Shockingly, the Nationals’ new eight-pound “StrasBurger” is really, really bad for you

52 Comments

I posted yesterday about the new eight-pound “StrasBurger” the Nationals will be selling at their concession stands this season and Adam Vingan of NBCWashington.com took a closer look at the monstrous hamburger.

Turns out, not so healthy:

Colleen Gerg, a registered dietitian from Chevy Chase, Md., did a general breakdown of the “nutritional value” — or more appropriately, the lack thereof — of the StrasBurger. According to Gerg, the StrasBurger is somewhere between 8,000-10,000 calories, packs 600-700 grams of fat, 200-300 grams of saturated fat and 2,500-3,000 milligrams of sodium. It seems that the Nationals are advertising the burger as something to be shared, but even then, it still packs a wallop.

“If the burger is split four ways, each person’s portion would therefore be at least 2,000 calories, 150 grams of fat, 50 grams saturated fat and 625 mg of sodium,” Gerg said in an email Monday. “All of these are higher than what many, if not most, people need in an entire DAY, except for sodium.”

To put that in some context, while losing 150 pounds in one year I never once ate more than 2,000 calories in a day and there were definitely plenty of weeks in which I consumed fewer than 10,000 total calories.

StrasBurger might be worse for you than Tommy John surgery.

Bartolo Colon Watching the Eclipse Is Your Moment of Zen

Getty Images
3 Comments

A Solar Eclipse

by Ella Wheeler Wilcox

In that great journey of the stars through space
About the mighty, all-directing Sun,
The pallid, faithful Moon, has been the one
Companion of the Earth. Her tender face,
Pale with the swift, keen purpose of that race,
Which at Time’s natal hour was first begun,
Shines ever on her lover as they run
And lights his orbit with her silvery smile.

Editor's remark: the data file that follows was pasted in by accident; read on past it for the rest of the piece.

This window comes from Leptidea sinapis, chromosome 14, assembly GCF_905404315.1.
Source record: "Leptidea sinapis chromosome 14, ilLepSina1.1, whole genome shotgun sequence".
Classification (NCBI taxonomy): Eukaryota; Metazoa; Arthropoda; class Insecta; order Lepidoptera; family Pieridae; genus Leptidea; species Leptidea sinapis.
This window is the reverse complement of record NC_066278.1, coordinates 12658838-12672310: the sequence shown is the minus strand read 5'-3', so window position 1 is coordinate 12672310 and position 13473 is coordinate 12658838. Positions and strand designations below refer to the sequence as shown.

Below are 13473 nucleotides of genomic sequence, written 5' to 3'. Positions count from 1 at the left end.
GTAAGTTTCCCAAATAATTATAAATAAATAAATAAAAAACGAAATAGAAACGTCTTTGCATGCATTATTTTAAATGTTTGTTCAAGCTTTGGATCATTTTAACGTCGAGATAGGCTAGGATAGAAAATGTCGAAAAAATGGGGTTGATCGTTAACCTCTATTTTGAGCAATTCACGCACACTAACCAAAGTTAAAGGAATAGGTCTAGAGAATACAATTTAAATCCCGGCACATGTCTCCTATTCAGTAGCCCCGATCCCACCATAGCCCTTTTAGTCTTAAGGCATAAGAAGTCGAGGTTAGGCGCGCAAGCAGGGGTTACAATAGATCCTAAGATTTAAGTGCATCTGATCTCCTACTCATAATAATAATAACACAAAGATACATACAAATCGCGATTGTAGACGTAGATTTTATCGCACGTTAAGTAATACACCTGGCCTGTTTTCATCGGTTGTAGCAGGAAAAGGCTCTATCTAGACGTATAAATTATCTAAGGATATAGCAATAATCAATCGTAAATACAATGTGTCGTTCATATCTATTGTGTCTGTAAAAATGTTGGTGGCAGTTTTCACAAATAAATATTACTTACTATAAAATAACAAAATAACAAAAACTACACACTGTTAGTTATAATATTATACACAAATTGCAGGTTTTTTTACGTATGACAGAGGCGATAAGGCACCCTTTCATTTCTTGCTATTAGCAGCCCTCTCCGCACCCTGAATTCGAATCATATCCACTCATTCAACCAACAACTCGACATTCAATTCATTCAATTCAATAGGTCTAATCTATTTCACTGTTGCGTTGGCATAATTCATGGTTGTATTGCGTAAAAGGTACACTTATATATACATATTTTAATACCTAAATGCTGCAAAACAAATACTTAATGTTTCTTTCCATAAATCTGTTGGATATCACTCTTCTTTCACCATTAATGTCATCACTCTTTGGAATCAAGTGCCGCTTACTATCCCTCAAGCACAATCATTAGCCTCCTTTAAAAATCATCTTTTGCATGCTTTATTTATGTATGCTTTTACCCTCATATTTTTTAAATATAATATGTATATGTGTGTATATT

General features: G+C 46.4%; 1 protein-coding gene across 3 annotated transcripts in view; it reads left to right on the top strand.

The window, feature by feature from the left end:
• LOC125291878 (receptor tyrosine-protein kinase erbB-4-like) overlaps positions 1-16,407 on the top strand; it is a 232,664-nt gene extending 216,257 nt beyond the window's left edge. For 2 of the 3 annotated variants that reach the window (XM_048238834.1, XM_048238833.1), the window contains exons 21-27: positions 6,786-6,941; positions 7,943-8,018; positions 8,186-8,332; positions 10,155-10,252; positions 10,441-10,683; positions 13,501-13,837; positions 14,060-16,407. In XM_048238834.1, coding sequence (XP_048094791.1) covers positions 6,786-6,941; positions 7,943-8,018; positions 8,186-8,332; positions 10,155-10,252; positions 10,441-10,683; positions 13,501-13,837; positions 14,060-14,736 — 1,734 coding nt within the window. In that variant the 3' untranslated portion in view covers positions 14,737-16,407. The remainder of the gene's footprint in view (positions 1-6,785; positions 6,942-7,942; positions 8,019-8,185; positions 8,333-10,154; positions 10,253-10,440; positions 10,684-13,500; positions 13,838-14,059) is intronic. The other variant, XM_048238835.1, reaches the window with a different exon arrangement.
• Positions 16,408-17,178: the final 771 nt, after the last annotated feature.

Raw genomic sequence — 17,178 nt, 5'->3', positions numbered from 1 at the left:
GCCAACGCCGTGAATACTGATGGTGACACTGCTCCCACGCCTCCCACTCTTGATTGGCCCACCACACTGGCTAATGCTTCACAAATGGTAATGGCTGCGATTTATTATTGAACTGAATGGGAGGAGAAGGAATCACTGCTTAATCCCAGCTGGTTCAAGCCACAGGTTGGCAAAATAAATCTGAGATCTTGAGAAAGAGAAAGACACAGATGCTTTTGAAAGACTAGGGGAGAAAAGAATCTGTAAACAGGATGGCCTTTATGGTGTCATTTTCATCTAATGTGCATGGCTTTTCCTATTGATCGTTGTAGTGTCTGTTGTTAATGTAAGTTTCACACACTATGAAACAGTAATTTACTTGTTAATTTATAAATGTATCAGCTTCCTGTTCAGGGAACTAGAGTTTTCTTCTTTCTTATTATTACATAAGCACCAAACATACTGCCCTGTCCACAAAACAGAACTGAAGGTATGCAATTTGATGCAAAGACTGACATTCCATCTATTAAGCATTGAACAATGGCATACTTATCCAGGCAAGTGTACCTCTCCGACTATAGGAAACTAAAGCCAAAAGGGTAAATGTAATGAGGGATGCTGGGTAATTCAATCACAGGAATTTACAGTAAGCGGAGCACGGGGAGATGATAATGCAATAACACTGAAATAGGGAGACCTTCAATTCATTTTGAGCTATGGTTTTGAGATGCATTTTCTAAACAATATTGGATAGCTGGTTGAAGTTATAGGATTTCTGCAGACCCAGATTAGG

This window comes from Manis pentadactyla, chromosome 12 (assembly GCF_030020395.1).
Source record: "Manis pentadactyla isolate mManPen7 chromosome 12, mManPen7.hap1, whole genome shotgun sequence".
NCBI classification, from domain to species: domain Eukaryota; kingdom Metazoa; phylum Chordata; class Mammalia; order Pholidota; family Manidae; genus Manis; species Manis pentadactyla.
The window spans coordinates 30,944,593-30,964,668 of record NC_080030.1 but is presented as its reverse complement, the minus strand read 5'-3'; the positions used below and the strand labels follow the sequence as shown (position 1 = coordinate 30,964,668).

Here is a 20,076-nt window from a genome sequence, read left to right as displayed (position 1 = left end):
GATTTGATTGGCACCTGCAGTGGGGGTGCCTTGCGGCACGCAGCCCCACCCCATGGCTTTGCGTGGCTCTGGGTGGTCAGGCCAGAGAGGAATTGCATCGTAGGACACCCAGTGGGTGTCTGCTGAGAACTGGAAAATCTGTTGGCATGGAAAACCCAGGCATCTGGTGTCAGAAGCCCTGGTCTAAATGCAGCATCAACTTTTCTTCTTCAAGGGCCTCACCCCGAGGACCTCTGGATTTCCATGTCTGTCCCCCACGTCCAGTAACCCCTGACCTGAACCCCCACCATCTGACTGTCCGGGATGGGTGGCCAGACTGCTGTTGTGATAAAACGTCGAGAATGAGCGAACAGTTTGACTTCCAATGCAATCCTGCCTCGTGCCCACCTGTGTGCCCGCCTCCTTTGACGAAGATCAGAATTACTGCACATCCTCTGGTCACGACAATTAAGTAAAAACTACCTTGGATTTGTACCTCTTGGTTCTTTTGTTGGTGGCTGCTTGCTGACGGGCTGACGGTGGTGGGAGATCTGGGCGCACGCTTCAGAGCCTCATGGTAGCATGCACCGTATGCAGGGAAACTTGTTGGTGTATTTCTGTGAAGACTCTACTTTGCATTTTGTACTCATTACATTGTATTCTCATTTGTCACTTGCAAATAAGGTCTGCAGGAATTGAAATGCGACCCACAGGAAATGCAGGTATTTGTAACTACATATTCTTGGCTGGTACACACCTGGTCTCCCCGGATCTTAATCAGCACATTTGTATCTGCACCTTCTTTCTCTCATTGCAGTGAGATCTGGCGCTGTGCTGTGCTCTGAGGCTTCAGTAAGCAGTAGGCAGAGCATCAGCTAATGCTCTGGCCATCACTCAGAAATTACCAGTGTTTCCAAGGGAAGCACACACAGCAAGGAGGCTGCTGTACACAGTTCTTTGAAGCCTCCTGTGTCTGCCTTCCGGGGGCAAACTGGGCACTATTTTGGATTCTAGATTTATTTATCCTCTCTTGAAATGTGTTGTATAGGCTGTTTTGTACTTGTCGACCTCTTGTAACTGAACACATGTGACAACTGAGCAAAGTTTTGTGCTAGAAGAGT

Sometimes such passionate love doth in her rise,
Down from her beaten path she softly slips,
And with her mantle veils the Sun’s bold eyes,
Then in the gloaming finds her lover’s lips.
While far and near the men our world call wise
See only that the Sun is in eclipse.

The umps have dropped their Ian Kinsler protest

Getty Images
14 Comments

Over the weekend the World Umpires Association — the umpire’s union —  launched a protest in response to what it feels is Major League Baseball’s failure to adequately address the “escalating attacks” on the men in blue. They were specifically upset that Ian Kinsler didn’t get suspended for his remarks in which he said that Angel Hernandez should get out of the umpiring business because he’s terrible. Apparently to umpires truth is no defense. In any event, they wore white wristbands Saturday night as a sign of solidarity or whatever.

Now that’s over, it seems. At least for the time being. The Association released this statement yesterday afternoon:

“Today, WUA members agreed to the Commissioner’s proposal to meet with the Union’s Governing Board to discuss the concerns on which our white wristband protest is based. We appreciate the Commissioner’s willingness to engage seriously on verbal attacks and other important issues that must be addressed. To demonstrate our good faith, MLB Umpires will remove the protest white wristbands pending the requested meeting.”

As many noted over the weekend — most notably Emma Span of Sports Illustrated — this protest was, at best, tone deaf. While officials are, obviously, due proper respect, a player jawing at an umpire is neither unprecedented nor very serious compared to, well, almost anything that goes on in the game or in society. At a time when people are literally taking to the streets to protest white supremacy, Neo-Nazis and the KKK, asking folks to spare thoughts for some people who sometimes have to take guff over ball and strike calls is not exactly a cause that is going to draw a ton of sympathy. And that’s before you address the fact that the umpires are not innocent when it comes to stoking the animosity between themselves and the players.

I wouldn’t expect to hear too much more out of this other than, perhaps, a relatively non-committal statement from Major League Baseball and a relatively detail-free declaration of victory by the umpires after their meeting.